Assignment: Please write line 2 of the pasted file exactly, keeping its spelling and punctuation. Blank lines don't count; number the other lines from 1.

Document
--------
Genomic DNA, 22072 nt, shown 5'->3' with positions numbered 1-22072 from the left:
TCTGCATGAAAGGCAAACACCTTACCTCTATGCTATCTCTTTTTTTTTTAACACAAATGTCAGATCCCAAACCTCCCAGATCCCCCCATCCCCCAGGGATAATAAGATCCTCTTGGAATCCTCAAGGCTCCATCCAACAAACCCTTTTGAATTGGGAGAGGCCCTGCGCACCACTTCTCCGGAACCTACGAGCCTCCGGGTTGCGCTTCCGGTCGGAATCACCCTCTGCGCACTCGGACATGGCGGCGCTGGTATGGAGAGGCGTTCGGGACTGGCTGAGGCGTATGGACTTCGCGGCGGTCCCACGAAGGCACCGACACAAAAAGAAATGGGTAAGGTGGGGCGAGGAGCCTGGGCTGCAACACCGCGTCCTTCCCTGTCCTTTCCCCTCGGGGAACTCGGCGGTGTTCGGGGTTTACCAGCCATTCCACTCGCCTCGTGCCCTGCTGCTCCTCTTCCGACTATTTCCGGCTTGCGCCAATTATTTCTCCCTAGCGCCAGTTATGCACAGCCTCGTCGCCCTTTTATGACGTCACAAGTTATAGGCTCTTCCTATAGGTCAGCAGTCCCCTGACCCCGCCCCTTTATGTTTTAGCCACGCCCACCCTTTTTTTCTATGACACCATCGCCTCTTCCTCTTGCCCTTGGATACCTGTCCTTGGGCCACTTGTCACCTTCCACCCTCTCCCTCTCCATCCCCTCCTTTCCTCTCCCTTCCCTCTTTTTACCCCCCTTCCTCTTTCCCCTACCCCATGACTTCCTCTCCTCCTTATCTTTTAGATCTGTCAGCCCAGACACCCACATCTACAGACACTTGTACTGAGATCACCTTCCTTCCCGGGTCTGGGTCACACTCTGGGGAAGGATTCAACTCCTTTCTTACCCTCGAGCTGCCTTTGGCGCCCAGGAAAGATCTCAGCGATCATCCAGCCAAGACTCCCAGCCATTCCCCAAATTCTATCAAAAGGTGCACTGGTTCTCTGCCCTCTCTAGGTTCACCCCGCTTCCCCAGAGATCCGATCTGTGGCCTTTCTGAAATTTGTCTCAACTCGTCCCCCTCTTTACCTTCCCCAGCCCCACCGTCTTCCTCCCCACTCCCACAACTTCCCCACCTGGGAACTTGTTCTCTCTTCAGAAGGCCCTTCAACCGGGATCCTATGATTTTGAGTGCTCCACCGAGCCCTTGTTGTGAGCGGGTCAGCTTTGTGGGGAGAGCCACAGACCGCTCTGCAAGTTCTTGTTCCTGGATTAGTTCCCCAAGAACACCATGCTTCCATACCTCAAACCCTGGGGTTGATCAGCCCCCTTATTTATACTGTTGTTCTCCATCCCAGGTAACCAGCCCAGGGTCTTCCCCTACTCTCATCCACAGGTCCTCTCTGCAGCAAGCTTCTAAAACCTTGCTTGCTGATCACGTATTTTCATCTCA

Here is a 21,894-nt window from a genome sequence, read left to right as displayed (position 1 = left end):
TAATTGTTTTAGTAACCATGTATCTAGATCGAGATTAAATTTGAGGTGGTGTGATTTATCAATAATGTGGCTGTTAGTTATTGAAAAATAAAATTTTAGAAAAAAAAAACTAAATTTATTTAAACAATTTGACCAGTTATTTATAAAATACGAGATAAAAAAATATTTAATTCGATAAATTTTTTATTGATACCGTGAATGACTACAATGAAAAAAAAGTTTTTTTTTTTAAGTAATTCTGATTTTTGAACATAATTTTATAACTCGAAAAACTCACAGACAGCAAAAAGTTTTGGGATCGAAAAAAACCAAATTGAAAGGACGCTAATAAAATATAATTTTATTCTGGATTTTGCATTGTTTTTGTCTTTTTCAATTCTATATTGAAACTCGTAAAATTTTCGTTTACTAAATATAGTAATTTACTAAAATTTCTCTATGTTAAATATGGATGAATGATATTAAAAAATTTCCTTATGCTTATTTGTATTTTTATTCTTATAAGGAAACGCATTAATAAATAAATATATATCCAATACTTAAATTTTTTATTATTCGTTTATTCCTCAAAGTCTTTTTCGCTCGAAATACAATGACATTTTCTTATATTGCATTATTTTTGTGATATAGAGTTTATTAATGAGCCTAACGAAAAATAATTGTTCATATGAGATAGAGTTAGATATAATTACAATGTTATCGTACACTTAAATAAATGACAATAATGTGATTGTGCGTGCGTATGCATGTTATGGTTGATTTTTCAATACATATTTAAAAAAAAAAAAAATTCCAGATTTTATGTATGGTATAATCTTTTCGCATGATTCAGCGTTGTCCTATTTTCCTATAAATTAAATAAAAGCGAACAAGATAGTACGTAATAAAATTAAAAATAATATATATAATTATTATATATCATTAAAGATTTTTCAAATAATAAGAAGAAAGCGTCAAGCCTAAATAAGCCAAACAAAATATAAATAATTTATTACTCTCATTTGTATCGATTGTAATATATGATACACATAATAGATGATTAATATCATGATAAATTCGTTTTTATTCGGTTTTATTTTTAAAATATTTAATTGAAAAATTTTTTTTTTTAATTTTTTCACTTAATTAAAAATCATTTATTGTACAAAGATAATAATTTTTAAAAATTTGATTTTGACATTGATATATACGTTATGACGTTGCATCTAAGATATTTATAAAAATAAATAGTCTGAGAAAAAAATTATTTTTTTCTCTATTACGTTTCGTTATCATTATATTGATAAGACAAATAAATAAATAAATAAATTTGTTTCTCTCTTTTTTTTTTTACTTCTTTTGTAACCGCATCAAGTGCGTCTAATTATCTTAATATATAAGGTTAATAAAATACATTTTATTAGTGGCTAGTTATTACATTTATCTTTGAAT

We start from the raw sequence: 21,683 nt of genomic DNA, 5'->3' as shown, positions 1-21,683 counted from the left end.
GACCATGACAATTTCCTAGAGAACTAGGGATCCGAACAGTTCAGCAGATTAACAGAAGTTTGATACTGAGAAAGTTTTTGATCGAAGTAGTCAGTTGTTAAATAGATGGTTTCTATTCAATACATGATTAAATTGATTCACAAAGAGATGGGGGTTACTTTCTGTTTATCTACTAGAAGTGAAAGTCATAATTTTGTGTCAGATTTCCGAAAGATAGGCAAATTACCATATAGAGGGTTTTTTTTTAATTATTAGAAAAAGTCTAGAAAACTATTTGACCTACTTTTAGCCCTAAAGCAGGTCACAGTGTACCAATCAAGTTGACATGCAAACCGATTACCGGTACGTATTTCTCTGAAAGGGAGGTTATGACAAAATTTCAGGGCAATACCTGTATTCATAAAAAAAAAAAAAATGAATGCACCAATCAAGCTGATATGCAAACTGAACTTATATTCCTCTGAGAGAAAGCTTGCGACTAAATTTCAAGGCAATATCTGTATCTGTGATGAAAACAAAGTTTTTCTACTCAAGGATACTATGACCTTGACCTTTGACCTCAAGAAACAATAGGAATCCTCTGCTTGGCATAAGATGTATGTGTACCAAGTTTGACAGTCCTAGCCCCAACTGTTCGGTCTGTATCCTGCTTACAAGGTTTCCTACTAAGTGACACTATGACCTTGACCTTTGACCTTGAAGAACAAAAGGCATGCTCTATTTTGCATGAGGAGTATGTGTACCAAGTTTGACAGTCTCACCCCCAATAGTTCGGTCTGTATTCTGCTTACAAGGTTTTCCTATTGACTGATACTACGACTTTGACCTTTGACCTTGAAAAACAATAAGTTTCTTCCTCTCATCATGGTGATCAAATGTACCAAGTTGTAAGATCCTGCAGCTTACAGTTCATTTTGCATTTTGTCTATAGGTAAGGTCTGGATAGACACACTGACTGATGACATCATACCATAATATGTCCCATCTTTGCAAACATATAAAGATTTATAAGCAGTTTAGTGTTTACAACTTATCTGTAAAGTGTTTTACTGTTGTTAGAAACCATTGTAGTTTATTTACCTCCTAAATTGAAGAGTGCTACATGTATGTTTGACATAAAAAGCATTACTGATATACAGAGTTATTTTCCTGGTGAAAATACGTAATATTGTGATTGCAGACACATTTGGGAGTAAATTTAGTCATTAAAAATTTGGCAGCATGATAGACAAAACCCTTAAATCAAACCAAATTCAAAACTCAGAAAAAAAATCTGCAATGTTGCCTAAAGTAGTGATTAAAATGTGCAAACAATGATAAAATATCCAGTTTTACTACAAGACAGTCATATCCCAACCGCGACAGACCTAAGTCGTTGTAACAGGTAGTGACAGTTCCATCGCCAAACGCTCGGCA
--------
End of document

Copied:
TCTGCATGAAAGGCAAACACCTTACCTCTATGCTATCTCTTTTTTTTTTAACACAAATGTCAGATCCCAAACCTCCCAGATCCCCCCATCCCCCAGGGATAATAAGATCCTCTTGGAATCCTCAAGGCTCCATCCAACAAACCCTTTTGAATTGGGAGAGGCCCTGCGCACCACTTCTCCGGAACCTACGAGCCTCCGGGTTGCGCTTCCGGTCGGAATCACCCTCTGCGCACTCGGACATGGCGGCGCTGGTATGGAGAGGCGTTCGGGACTGGCTGAGGCGTATGGACTTCGCGGCGGTCCCACGAAGGCACCGACACAAAAAGAAATGGGTAAGGTGGGGCGAGGAGCCTGGGCTGCAACACCGCGTCCTTCCCTGTCCTTTCCCCTCGGGGAACTCGGCGGTGTTCGGGGTTTACCAGCCATTCCACTCGCCTCGTGCCCTGCTGCTCCTCTTCCGACTATTTCCGGCTTGCGCCAATTATTTCTCCCTAGCGCCAGTTATGCACAGCCTCGTCGCCCTTTTATGACGTCACAAGTTATAGGCTCTTCCTATAGGTCAGCAGTCCCCTGACCCCGCCCCTTTATGTTTTAGCCACGCCCACCCTTTTTTTCTATGACACCATCGCCTCTTCCTCTTGCCCTTGGATACCTGTCCTTGGGCCACTTGTCACCTTCCACCCTCTCCCTCTCCATCCCCTCCTTTCCTCTCCCTTCCCTCTTTTTACCCCCCTTCCTCTTTCCCCTACCCCATGACTTCCTCTCCTCCTTATCTTTTAGATCTGTCAGCCCAGACACCCACATCTACAGACACTTGTACTGAGATCACCTTCCTTCCCGGGTCTGGGTCACACTCTGGGGAAGGATTCAACTCCTTTCTTACCCTCGAGCTGCCTTTGGCGCCCAGGAAAGATCTCAGCGATCATCCAGCCAAGACTCCCAGCCATTCCCCAAATTCTATCAAAAGGTGCACTGGTTCTCTGCCCTCTCTAGGTTCACCCCGCTTCCCCAGAGATCCGATCTGTGGCCTTTCTGAAATTTGTCTCAACTCGTCCCCCTCTTTACCTTCCCCAGCCCCACCGTCTTCCTCCCCACTCCCACAACTTCCCCACCTGGGAACTTGTTCTCTCTTCAGAAGGCCCTTCAACCGGGATCCTATGATTTTGAGTGCTCCACCGAGCCCTTGTTGTGAGCGGGTCAGCTTTGTGGGGAGAGCCACAGACCGCTCTGCAAGTTCTTGTTCCTGGATTAGTTCCCCAAGAACACCATGCTTCCATACCTCAAACCCTGGGGTTGATCAGCCCCCTTATTTATACTGTTGTTCTCCATCCCAGGTAACCAGCCCAGGGTCTTCCCCTACTCTCATCCACAGGTCCTCTCTGCAGCAAGCTTCTAAAACCTTGCTTGCTGATCACGTATTTTCATCTCA